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[strikt] /strɪkt/
adjective, stricter, strictest.
characterized by or acting in close conformity to requirements or principles:
a strict observance of rituals.
stringent or exacting in or in enforcing rules, requirements, obligations, etc.:
strict laws; a strict judge.
closely or rigorously enforced or maintained:
strict silence.
exact or precise:
a strict statement of facts.
extremely defined or conservative; narrowly or carefully limited:
a strict construction of the Constitution.
close, careful, or minute:
a strict search.
absolute, perfect, or complete; utmost:
told in strict confidence.
stern; severe; austere:
strict parents.
Obsolete. drawn tight or close.
Origin of strict
1570-80; < Latin strictus, equivalent to strig-, variant stem of stringere to draw tight + -tus past participle suffix
Related forms
strictness, noun
overstrict, adjective
superstrict, adjective
superstrictly, adverb
superstrictness, noun
unstrict, adjective
unstrictly, adverb
unstrictness, noun
1. narrow, illiberal, harsh, austere. Strict, rigid, rigorous, stringent imply inflexibility, severity, and an exacting quality. Strict implies great exactness, especially in the observance or enforcement of rules: strict discipline. Rigid, literally stiff or unbending, applies to that which is (often unnecessarily or narrowly) inflexible: rigid economy. Rigorous, with the same literal meaning, applies to that which is severe, exacting, and uncompromising, especially in action or application: rigorous self-denial. Stringent applies to that which is vigorously exacting and severe: stringent measures to suppress disorder. 4. accurate, scrupulous.
1. flexible, lax. Unabridged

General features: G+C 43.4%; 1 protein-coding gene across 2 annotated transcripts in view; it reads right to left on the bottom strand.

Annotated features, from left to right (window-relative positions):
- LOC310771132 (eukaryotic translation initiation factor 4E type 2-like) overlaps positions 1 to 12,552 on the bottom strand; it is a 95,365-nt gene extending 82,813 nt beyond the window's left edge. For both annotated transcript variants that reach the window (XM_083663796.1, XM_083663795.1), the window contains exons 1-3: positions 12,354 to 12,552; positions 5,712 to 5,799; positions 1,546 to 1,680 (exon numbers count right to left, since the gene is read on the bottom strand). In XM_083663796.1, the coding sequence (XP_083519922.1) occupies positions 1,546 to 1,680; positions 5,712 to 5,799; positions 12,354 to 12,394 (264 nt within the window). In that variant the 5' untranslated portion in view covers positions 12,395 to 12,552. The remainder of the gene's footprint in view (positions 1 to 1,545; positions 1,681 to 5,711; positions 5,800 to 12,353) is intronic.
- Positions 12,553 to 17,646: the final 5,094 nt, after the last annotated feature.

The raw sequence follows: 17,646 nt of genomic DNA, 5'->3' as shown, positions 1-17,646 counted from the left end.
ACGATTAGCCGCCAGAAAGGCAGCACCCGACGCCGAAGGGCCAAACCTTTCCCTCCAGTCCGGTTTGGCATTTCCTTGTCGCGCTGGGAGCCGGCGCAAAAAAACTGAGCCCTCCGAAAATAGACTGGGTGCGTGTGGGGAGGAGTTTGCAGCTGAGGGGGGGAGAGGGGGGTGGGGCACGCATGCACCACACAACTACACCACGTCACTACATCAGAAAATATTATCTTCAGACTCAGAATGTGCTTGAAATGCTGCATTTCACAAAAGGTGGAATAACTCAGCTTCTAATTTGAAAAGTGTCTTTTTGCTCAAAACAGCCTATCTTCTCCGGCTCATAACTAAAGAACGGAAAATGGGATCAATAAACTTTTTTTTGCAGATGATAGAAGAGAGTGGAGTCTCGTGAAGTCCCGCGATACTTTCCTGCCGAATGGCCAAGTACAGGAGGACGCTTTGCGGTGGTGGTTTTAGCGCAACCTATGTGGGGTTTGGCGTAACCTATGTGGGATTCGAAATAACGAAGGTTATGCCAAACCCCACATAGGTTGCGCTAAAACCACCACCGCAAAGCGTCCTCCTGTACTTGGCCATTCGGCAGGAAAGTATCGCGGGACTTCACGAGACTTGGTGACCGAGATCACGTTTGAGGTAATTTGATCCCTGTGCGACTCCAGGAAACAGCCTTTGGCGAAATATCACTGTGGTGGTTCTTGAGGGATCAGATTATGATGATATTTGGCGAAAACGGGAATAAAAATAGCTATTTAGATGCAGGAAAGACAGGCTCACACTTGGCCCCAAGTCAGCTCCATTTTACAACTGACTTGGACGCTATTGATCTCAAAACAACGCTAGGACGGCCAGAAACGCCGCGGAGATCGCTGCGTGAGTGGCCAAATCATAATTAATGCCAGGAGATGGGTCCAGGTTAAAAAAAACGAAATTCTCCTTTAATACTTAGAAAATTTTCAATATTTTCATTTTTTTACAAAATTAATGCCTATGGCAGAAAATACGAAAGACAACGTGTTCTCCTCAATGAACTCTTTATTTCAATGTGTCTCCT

Based on the Random House Dictionary, © Random House, Inc. 2016.
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Examples from the Web for stricter
Contemporary Examples
Historical Examples
  • The ten moral rules of the Decalogue were enforced, and a stricter interpretation attached to its terms.

    Ti-Ping Tien-Kwoh Augustus F. Lindley
  • In the more southern regions the taboo is stricter and better observed.

    Folkways William Graham Sumner
  • Some proprietors, however, were stricter than others, and did not allow it.

  • A stricter scrutiny might occur, and my projects be discovered.

  • Latude is again under lock and key, and this time condemned to a stricter confinement.

    Legends of the Bastille Frantz Funck-Brentano
British Dictionary definitions for stricter


adhering closely to specified rules, ordinances, etc: a strict faith
complied with or enforced stringently; rigorous: a strict code of conduct
severely correct in attention to rules of conduct or morality: a strict teacher
(of a punishment, etc) harsh; severe
(prenominal) complete; absolute: in strict secrecy
(logic, maths, of a relation)
  1. applying more narrowly than some other relation often given the same name, as strict inclusion, which holds only between pairs of sets that are distinct, while simple inclusion permits the case in which they are identical See also proper (sense 9), ordering
  2. distinguished from a relation of the same name that is not the subject of formal study
(botany, rare) very straight, narrow, and upright: strict panicles
Derived Forms
strictly, adverb
strictness, noun
Word Origin
C16: from Latin strictus, from stringere to draw tight
Collins English Dictionary - Complete & Unabridged 2012 Digital Edition
© William Collins Sons & Co. Ltd. 1979, 1986 © HarperCollins
Publishers 1998, 2000, 2003, 2005, 2006, 2007, 2009, 2012
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Word Origin and History for stricter



1590s, "narrow, drawn in, small," from Latin strictus "drawn together, tight, rigid," past participle of stringere "draw or bind tight" (see strain (v.)). The sense of "stringent and rigorous" (of law) is first found in 1570s; of qualities or conditions generally, 1580s.

Online Etymology Dictionary, © 2010 Douglas Harper
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